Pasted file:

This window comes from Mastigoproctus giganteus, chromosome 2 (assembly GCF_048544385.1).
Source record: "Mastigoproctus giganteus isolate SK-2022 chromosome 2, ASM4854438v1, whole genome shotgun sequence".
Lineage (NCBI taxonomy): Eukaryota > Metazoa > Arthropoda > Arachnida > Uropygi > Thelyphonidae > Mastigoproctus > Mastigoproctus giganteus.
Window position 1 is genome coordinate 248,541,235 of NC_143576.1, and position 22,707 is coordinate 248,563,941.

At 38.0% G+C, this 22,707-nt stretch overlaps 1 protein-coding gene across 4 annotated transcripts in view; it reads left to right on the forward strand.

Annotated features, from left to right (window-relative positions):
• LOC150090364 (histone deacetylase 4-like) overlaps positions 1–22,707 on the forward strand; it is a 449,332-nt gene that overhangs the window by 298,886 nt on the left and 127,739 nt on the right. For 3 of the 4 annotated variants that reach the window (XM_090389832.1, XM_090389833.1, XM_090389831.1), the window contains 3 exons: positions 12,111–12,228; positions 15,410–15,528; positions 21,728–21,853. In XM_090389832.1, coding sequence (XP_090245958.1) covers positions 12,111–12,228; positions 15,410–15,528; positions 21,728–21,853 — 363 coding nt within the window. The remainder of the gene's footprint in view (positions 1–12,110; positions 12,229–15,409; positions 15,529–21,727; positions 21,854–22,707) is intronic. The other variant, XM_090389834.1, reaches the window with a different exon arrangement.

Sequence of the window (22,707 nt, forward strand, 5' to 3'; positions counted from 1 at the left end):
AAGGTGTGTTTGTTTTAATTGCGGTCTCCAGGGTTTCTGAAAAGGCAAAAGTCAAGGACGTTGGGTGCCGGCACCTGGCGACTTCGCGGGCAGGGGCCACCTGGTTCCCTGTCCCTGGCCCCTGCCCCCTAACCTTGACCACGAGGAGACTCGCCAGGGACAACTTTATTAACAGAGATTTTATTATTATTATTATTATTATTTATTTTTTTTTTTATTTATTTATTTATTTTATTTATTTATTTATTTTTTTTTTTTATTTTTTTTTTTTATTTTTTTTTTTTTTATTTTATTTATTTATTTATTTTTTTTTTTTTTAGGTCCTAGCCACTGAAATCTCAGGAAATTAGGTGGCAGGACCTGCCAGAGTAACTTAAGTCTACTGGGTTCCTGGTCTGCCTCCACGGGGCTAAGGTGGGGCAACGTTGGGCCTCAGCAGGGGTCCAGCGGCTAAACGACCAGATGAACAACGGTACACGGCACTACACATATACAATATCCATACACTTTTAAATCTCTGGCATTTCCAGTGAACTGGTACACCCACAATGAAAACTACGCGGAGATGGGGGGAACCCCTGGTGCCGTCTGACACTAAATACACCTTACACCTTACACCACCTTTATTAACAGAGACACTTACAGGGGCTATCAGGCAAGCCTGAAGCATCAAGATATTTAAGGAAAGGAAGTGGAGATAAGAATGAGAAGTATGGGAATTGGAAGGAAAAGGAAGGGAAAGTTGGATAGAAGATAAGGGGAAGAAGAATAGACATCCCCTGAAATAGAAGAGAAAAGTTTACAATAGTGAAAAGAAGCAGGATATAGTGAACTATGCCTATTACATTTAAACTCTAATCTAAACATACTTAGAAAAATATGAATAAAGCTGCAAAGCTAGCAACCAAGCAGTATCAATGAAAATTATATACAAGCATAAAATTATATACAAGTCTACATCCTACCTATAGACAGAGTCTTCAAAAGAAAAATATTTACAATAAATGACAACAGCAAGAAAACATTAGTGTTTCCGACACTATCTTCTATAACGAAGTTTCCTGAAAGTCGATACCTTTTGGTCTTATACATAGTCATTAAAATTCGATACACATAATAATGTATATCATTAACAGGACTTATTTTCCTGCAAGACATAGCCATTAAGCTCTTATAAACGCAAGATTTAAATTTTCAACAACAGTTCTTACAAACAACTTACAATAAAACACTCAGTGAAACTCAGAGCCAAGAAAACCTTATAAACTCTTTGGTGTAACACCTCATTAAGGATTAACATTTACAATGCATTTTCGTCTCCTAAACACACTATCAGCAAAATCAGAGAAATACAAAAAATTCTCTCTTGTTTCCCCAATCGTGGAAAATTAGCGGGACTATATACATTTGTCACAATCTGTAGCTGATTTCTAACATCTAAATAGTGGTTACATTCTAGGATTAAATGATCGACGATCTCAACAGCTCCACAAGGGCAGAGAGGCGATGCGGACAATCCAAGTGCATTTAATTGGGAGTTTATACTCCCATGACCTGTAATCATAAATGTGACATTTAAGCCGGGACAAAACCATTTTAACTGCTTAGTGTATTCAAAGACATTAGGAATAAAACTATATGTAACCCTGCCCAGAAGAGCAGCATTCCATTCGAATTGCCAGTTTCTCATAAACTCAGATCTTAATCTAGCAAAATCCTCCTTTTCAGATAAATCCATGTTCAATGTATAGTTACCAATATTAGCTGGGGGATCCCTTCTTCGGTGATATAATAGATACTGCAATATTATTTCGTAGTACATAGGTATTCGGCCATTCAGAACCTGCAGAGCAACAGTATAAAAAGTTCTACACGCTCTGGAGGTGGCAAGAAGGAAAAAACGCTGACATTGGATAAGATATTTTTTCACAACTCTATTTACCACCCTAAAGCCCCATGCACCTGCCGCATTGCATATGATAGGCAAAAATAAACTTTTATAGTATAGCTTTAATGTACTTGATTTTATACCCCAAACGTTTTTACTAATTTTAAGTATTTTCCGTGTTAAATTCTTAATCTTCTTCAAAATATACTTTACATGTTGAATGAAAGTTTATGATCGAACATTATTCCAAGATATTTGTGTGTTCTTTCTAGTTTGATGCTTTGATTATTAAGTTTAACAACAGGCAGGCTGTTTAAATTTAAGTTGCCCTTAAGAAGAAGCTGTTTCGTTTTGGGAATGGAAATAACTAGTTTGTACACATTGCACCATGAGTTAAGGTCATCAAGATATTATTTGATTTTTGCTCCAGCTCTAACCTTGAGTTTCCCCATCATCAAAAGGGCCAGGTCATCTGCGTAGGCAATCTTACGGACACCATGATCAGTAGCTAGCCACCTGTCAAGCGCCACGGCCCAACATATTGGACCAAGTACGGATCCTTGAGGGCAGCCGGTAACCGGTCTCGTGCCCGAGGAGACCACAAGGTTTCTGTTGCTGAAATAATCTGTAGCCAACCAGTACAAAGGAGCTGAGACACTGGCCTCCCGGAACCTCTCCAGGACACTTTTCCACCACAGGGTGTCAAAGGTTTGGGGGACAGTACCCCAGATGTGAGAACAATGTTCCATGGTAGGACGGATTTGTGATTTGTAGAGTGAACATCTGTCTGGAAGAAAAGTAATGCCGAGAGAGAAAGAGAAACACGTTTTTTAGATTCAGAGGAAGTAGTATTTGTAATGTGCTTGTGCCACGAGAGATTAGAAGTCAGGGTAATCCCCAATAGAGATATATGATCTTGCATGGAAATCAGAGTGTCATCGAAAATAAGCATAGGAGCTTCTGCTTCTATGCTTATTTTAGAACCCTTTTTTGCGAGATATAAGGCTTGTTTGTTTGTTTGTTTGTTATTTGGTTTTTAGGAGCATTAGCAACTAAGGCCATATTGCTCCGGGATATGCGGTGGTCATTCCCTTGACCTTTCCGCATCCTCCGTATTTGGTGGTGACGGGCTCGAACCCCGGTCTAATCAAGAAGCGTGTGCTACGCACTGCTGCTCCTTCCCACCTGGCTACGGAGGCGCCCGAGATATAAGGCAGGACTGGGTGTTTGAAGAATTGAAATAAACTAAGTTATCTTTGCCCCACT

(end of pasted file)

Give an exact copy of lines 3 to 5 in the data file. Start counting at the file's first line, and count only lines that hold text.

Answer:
Lineage (NCBI taxonomy): Eukaryota > Metazoa > Arthropoda > Arachnida > Uropygi > Thelyphonidae > Mastigoproctus > Mastigoproctus giganteus.
Window position 1 is genome coordinate 248,541,235 of NC_143576.1, and position 22,707 is coordinate 248,563,941.

At 38.0% G+C, this 22,707-nt stretch overlaps 1 protein-coding gene across 4 annotated transcripts in view; it reads left to right on the forward strand.